If President Biden rolls out a major new pro-immigrant policy, and MAGA Republicans don’t make any noise about it, did the announcement happen at all?
This is a big move by the administration, one long sought by immigration advocates. Biden’s immigration record is decidedly mixed, but this would address a serious problem: Undocumented migrant workers often fear reporting workplace violations — ones they were victims of or just witnessed — because it could lead to their deportation.
Now they will have improved access to a legal process that can defer their deportations for two years and potentially extend them work permits. The hope: To encourage them not just to report unsafe or exploitative working conditions, but also to cooperate with ongoing Labor Department investigations, improving working standards for all workers.
So far, this policy has sparked relatively little outrage among MAGA Republicans and right-wing media. Yet it has hallmarks that typically anger the right. It would allow some migrants here unlawfully to remain in the U.S. interior, based on the use of prosecutorial discretion to defer deportations, something the right has long raged against.
What explains the quiet response? It might be that this change creates an awkward political situation for the anti-immigrant right, one that says a good deal about its ideology and its limitations.
Here’s why: This policy attempts to align the interests of undocumented workers with those of native-born workers. For some on the right, casting those interests as irrevocably in conflict has been essential to their project. This zero-sum agitprop packages the nativist impulse to drastically limit immigration as all about protecting the American worker.
But this new move undermines that rhetoric. In describing the shift, Mayorkas took pains to note that it will facilitate holding “exploitative employers” accountable for taking advantage of vulnerable workers who are in the U.S. lawfully. Mayorkas added: “Employers who play by the rules are disadvantaged by those who don’t.”
In other words, allowing undocumented migrants to speak out about exploitative labor violations without fear of retribution helps aboveboard employers and U.S. workers, too.
Chris Newman, general counsel of the National Day Laborer Organizing Network, has long argued this would help resolve perceived conflicts between migrants and U.S. workers. “It removes the pernicious incentive for predatory employers to hire undocumented immigrants with the intent to abuse them,” Newman told me.
“All workers, whether documented or undocumented, have an interest in being compensated, in not being abused, in being able to blow the whistle,” immigration lawyer David Leopold added. When the undocumented are exploited, Leopold said, “that brings down the wages and working conditions of U.S. workers as well.”
Republicans might yet strongly oppose this policy. They might argue it’s an abuse of executive power, or that it will harm mom-and-pop small-business owners. This is how Republicans attack Biden’s effort to expand IRS crackdowns on wealthy tax cheats, as The Post’s Catherine Rampell details: By pretending it’s about protecting small businesses.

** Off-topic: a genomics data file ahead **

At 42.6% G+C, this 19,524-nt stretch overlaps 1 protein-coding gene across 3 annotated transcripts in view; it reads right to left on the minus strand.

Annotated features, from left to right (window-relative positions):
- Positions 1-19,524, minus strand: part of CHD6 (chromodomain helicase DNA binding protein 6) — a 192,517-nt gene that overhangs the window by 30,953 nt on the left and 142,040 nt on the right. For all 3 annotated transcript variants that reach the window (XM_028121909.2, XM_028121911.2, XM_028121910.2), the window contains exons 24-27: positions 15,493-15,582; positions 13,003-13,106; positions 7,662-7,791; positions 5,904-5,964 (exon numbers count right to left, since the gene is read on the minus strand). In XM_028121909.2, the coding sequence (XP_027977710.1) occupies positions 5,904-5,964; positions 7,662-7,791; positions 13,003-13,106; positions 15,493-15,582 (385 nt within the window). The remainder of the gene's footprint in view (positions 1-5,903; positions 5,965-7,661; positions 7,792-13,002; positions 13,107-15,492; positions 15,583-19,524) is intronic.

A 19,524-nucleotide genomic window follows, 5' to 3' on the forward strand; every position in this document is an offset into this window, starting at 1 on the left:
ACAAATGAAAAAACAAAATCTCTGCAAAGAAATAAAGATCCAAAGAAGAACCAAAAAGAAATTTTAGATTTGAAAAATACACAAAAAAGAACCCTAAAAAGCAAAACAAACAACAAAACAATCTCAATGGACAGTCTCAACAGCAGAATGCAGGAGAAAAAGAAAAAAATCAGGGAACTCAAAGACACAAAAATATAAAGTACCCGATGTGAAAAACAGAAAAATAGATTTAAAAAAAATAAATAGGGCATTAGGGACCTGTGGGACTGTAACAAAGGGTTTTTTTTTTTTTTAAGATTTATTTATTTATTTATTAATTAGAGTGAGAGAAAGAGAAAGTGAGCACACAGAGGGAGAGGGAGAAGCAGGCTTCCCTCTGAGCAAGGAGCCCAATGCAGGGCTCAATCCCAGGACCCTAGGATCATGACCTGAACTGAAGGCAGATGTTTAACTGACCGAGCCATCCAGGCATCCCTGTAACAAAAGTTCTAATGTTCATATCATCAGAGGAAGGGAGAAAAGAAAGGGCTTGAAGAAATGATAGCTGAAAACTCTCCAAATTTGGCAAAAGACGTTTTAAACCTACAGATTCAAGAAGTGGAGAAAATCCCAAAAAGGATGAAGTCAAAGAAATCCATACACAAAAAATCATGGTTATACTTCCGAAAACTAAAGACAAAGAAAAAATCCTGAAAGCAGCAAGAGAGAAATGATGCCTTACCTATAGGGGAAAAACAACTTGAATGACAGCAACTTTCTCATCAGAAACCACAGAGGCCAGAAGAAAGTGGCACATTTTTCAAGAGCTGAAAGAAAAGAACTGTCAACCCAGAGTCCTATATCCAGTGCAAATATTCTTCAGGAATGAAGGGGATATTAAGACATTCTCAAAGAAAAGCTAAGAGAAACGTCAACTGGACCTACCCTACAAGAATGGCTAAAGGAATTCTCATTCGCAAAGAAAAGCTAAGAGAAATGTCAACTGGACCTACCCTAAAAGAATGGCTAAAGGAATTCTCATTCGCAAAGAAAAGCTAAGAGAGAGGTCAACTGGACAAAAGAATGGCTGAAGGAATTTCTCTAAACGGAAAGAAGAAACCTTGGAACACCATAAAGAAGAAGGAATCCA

But just as the tax move forces Republicans to defend wealthy tax cheats (while pretending not to), this immigration move could maneuver Republicans into defending exploitative employers (also while pretending not to). It will be hard for Republicans to attack this policy without lying about it or revealing deeply unpopular priorities.
Some might argue that employers who hire undocumented workers without exploiting them are also bad actors. But after we relied on millions of undocumented migrants to perform essential work during the pandemic, it’s self-evident that many non-exploitative employers are hiring undocumented migrants because of our disastrously structured system, which makes it harder to work here legally. We should make it easier.
In fact, some Republicans do support making that easier, particularly for farmworkers. Though there are fewer such Republicans these days, they’re distinct from MAGA Republicans whose demagoguery about the migrant threat is bottomless.
Which highlights another way this move challenges MAGA Republicans. Many are so focused on demagoguing about the border — as a symbol of the supposed threat of demographic change — that they often have little of value to say about the real-world complexities created by millions of undocumented immigrants in the interior.
For instance, MAGA Republicans often talk a good game about deportations. But they all know we can’t deport 11 million people, especially ones who serve as essential workers. MAGA Republicans also rail against granting citizenship to “dreamers” brought here as children, refusing to entertain a worthwhile fix targeted at what the dreamers truly are — culturally American and would-be legal contributors to our country.
Now that the administration hopes to protect undocumented migrants who blow the whistle against exploitative employers, will MAGA Republicans attack it? If they do, they should be challenged to say why they oppose holding employers accountable for their abuses. That would make their lack of constructive solutions on immigration even more glaring.